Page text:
Numerous inhalation experiments with laboratory animals support the carcinogenicity of vinyl chloride. Maltoni and coworkers (Maltoni et al., 1980, 1981) conducted a series of inhalation experiments by exposing Sprague-Dawley rats, Swiss mice, and golden hamsters to vinyl chloride at concentrations of 1-30,000, 50-10,000, or 50-10,000 ppm, respectively, 4 hours/day, 5 days/week for 1 year (rats) or 30 weeks (mice and hamsters). Liver angiosarcomas were seen in rats exposed to >= 10 ppm; kidney nephroblastomas occurred >= 25 ppm. In mice, liver angiosarcomas occurred in all treated groups and lung tumors were more prevalent in animals treated with >= 250 ppm. A dose-related increase of papillomas and acanthomas of the forestomach was seen in hamsters treated with vinyl chloride. Keplinger et al. (1975) exposed rats, mice, and hamsters to 50 or 2500 ppm vinyl chloride for 9 or 12 months. All three species developed liver angiosarcomas at >= 50 ppm, with frequent metastases to the lungs and lymph nodes. Also reported were Zymbal's gland tumors and brain tumors in rats and lung tumors in mice. Lung tumors were the primary carcinogenic response in mice exposed to 2500 or 6000 ppm vinyl chloride for 5-6 months (Suzuki, 1978).
An increased incidence of liver and lung hemangiosarcomas was reported by Lee et al. (1977, 1978) in male and female CD rats exposed to 250 or 1000 ppm vinyl chloride, 6 hours/day, 5 days/week for 12 months. No liver or lung tumors were observed at 50 ppm. Male and female CD-1 mice treated with 50, 250, or 1000 ppm vinyl chloride for the same time period exhibited a dose-related increased incidence of liver hemangiosarcomas and bronchioalveolar adenomas. Rats treated with 250 or 1000 ppm, 6 hours/day, 5 days/week for 6 or 10 months developed hepatocellular carcinomas, bronchioalveolar tumors, and hemangiosarcomas of the liver and lung (Hong et al., 1981). Treatment of mice with 250 or 1000 ppm vinyl chloride for only 1 month induced bronchioalveolar tumors within 12 months.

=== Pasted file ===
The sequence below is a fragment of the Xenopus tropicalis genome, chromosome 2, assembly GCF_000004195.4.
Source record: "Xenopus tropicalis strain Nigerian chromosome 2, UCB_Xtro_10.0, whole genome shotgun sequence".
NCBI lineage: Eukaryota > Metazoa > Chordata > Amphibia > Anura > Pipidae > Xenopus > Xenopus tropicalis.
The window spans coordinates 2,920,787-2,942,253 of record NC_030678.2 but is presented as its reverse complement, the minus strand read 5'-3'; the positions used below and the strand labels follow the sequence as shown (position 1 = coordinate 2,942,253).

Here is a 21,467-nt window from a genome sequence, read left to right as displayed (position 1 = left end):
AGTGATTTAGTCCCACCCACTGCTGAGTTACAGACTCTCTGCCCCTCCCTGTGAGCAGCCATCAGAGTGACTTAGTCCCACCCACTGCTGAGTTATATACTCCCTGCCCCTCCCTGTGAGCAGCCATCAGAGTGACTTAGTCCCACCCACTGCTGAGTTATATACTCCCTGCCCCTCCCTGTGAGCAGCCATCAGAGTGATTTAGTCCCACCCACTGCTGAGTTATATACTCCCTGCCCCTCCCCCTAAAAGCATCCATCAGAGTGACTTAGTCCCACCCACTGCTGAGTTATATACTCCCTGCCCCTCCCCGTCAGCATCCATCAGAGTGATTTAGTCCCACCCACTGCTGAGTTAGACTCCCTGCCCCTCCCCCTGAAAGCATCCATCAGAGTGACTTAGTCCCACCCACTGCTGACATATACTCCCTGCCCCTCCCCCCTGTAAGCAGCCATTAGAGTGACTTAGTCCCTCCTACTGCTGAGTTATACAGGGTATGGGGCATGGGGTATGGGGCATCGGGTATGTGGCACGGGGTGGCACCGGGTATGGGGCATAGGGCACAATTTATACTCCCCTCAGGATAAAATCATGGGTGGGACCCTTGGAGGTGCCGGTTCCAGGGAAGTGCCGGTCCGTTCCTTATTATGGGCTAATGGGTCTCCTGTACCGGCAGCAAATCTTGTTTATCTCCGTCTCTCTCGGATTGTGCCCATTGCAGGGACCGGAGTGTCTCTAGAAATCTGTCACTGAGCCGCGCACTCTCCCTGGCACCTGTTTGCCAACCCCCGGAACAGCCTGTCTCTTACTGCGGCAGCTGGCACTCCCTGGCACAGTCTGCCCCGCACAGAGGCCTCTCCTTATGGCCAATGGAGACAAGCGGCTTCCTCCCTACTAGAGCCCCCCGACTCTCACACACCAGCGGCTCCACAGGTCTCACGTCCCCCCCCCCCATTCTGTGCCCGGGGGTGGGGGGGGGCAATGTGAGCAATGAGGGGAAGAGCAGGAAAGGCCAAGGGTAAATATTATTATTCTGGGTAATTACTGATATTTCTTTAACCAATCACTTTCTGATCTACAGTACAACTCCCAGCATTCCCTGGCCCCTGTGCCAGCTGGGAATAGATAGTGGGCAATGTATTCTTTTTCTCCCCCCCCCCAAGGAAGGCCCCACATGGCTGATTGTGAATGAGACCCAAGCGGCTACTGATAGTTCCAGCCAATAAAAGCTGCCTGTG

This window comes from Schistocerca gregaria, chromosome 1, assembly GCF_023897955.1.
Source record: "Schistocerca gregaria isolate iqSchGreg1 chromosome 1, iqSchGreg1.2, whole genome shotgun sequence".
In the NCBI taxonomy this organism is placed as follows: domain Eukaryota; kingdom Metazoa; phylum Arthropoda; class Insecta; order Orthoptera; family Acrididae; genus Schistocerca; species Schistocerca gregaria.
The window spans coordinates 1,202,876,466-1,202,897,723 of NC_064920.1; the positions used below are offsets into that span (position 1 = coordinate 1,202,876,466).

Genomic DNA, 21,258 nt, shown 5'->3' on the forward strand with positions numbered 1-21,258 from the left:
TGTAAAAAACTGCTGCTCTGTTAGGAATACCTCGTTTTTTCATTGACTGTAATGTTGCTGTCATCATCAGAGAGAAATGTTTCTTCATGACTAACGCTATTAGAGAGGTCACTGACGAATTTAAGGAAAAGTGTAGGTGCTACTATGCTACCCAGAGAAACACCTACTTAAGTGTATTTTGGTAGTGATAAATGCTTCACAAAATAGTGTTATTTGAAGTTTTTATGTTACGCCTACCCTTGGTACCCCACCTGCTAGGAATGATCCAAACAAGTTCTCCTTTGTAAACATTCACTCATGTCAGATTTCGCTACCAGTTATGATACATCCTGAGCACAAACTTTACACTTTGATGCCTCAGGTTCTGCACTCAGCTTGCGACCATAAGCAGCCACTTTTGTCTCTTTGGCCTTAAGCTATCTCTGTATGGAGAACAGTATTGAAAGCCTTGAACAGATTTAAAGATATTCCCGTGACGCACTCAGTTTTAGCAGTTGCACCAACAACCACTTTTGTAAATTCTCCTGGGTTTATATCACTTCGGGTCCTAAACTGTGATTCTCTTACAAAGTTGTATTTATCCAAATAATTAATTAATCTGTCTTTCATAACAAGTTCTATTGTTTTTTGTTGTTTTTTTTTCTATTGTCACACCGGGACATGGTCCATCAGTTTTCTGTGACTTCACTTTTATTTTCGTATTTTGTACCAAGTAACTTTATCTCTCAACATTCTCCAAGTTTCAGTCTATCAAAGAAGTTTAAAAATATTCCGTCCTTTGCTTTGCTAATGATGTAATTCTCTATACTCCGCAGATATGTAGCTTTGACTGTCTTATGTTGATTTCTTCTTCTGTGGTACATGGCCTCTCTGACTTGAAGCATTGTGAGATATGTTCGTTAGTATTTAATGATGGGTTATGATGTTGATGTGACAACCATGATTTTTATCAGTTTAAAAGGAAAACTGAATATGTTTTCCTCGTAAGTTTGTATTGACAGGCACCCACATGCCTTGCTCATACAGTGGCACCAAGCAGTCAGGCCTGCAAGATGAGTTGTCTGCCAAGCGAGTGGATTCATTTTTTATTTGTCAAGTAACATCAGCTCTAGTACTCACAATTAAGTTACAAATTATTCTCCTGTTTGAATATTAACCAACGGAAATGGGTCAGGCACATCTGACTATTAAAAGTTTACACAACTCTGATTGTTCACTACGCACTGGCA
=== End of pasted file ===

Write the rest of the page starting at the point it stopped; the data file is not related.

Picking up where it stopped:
In a perinatal carcinogenesis study, Radike et al. (1988) exposed pregnant rats by inhalation to 600 ppm vinyl chloride, 4 hours/day on days 9-21 of gestation. Additional animals were also exposed through the lactation period. The development of angiosarcomas of the liver, lung, and muscle in offspring demonstrated the transplacental potential of vinyl chloride to initiate cancer in utero. Continued exposure during lactation greatly increased the occurrence of liver tumors.
Information on the carcinogenicity of vinyl chloride in humans or animals by other routes of exposure was not available.
Classification -- Group A - Human carcinogen (U.S. EPA, 1985)
Basis -- High incidence of liver, kidney, lung, and brain tumors in rodents and epidemiological evidence of an increased risk of similar tumors among vinyl chloride-exposed workers (U.S. EPA, 1985).